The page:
- “Atomic Meltdown Godzilla” took its inspiration from the original films but also give “modern audiences something new they haven’t seen before.”
- In the resulting explosion, there’s a trace or memory of Mothra’s wing patterns in the energy blast that goes out since Mothra’s death allowed Godzilla to recharge and take down King Ghidora.
Evolution of the Titans: Making Mothra (~5 minutes):
- Dougherty admits that Mothra almost stole the movie from Godzilla multiple times, with writer/executive producer Zach Shields guessing that she’d become audience’s favorite monster.
- Production Designer Scott Chambliss talks about finding the balance of femininity and power in the design of Mothra, along with Visual Development Supervisor Matt Allsop who weighs in on this particular challenge.
- Doughtery walks viewers through the various stages of Mothra’s growth and evolution. And since she’s been traditionally worshipped as a god, their take on Mothra had angelic traits, like bioluminescence, aspects of praying mantises (which Dougherty hatches and grows every year), and a deadly stinger.
- Mothra’s soundscape is a mix of different insects, like crickets’ chirps slowed down to the point that “it almost sounds like an angelic chorus”, though her vocalization changes over the course of the film as she morphs. Whatever sounds she makes, they’re all musical and oddly soothing.
- Pay attention to the audio and visual cues that happen whenever Mothra enters the frame; the movie overall tends to get brighter and more colorful.
Evolution of the Titans: Creating Ghidorah (~5 minutes):
- King Ghidorah’s golden scales, three heads, and “distinct cackle” are kept consistent, but the monster itself takes inspiration from the Greek mythical Hydra as well as a visual inspiration from Eastern dragons.
- It’s very entertaining to see the three performance-capture actors standing in for Ghidorah in order to capture three distinct looks, one for each head. Dougherty calls it “the modern way of doing ‘a man in a rubber suit.'”
- The center head is the “serious alpha who always calls the shots”; the head on the right is more tenacious and wants to fight first; the head on the left is more curious and quizzical. Dougherty really likes this particular head’s playfulness.
- Ghidora’s sounds include redos of the original sound effects as well as updated sounds, including recordings of hissing snakes and a rattlesnake’s rattle.
- The “King of the Skies” is powerful enough to destroy a city simply by flying over it.
- Part of the reason Rodan was brought into the mix was for a way to introduce dynamic aerial battles, whether it was against the Air Force, Mothra, or King Ghidorah.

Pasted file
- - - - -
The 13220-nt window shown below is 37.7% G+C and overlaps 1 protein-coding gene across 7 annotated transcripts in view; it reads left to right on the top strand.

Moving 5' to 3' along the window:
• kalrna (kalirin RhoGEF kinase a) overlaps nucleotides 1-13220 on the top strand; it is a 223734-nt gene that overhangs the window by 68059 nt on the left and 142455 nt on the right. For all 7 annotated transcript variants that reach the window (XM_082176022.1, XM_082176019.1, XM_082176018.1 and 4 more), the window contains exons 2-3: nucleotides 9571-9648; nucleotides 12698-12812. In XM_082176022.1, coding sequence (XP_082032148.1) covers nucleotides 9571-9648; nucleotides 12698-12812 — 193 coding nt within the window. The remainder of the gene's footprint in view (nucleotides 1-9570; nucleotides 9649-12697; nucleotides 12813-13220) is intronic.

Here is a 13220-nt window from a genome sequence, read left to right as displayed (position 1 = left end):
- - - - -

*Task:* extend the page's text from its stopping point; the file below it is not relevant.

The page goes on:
- They had to be careful not to recreate the flying MUTO from the 2014 film, so they went back to basics, from the bird-like appearance and red-to-burgundy color palette.
- Vultures, eagles, hawks, and other birds of prey were used as influences. But since it hibernated inside of a volcano, its outer skin is actually a shell comprised of molten volcanic rock.
- The sounds used include owls, penguins, a vulture (named “Steve” who was pretty aggressive), and a group of cranes that regularly visit Dougherty’s mother.
- Rodan’s loyalty among the monsters, however, is up for grabs and can go either way.
Monarch in Action: The Yunnan Temple (~10 minutes):
- This setting reveals the birth of Mothra, the first Titan unveiled in the movie. They wanted to evoke a sense of awe and wonder instead of terror and fear, though a mix of both was key.
- Since Mothra originally came from Infant Island, they wanted to recreate the sort of jungle feel complete with ruins of a primitive and ancient culture. The Yunnan rainforest is used as a stand-in setting here.
- Lots of behind-the-scenes footage, animatics, and VFX reels show off the step-by-step process of Mothra’s birth and the Titan’s first interactions with humans, both those brandishing weapons and those attempting to communicate.
- Millie Bobby Brown also gets candid about being there for the birth (and death) of Mothra and what that meant.
Monarch in Action: Castle Bravo (~6 minutes):
- Dougherty relished the challenge of reintroducing Monarch, the “dream job” organization that hunted down monsters. And an underwater base would be the ideal “dream home” for Monarch.
- VFX Supervisor Guillame Rocherone walks viewers through the extensive layout of the flagship base, including research labs, weapons caches, bunkers, artillery posts, and more.
- The theme of Castle Bravo, “a big, brutalist bulwark built into the side of the mountain” isn’t just man vs monster but man alongside monsters. The facility reflects that.
- Castle Bravo also sets up the conflict between Dr. Mark Russell and Godzilla, commented on by Kyle Chandler himself. It’s the first step in the eventual understanding between Godzilla and Monarch, specifically Mark who spent his life studying and understanding animals.
Monarch in Action: The Antarctic Base (~6 minutes):
- Ghidorah’s awakening was supposed to relate to his own nature, “somewhere desolate and cold and dead”, making Antarctica “a no-brainer”, according to Dougherty. It also contrasts with the warmth and life of Mothra’s birth chamber.
- The mystery of what lies beneath the ice sheet was also a compelling way to tease the mythology of the story and the vast history of Ghidorah.
- The location is also unique to Godzilla films, giving Dougherty and his team a new battleground for the first confrontation between Godzilla and Ghidorah.
- However, the entire icy sequence was done on Atlanta soundstages in August. And for the snow? Epsom salt, untold pounds of it. Bradley Whitford and Anthony Ramos have great anecdotes from their time filming the scene.